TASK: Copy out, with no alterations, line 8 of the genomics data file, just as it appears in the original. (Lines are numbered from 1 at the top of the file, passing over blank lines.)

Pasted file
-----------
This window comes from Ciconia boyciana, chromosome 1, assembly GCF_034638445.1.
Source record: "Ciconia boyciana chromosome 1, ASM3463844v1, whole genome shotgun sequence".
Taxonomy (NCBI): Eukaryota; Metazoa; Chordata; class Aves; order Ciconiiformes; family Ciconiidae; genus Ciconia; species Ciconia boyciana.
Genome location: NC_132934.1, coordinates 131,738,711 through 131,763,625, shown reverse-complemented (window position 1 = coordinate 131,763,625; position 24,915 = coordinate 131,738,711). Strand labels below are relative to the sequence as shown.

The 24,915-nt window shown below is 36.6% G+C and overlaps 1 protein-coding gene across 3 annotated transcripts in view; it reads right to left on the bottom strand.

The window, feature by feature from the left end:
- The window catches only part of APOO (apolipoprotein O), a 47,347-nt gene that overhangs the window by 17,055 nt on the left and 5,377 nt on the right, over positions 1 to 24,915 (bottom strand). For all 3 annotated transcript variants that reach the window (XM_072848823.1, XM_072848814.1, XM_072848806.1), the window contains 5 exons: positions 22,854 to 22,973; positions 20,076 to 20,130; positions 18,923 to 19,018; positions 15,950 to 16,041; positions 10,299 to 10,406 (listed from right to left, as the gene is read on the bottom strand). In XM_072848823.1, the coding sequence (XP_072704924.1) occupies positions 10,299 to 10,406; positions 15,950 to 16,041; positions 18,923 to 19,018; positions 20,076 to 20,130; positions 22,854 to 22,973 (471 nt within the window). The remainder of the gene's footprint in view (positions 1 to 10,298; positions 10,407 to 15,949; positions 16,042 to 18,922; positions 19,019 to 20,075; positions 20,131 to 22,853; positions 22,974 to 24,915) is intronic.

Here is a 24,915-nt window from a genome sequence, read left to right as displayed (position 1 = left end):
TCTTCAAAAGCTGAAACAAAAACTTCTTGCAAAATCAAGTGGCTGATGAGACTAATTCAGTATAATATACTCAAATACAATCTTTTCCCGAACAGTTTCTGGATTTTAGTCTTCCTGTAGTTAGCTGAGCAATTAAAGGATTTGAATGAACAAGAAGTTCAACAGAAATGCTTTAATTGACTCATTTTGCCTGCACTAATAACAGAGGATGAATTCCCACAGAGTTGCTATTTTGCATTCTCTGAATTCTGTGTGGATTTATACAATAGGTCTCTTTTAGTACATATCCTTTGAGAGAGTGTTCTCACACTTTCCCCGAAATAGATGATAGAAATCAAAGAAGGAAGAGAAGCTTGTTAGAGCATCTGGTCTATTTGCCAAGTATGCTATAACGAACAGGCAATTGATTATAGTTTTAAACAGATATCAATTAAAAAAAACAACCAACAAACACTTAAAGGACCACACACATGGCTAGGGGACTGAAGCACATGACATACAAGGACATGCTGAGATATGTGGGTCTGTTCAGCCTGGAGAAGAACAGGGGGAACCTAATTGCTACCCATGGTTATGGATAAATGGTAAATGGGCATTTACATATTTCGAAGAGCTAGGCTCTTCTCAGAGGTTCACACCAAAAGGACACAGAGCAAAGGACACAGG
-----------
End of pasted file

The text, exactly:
Here is a 24,915-nt window from a genome sequence, read left to right as displayed (position 1 = left end):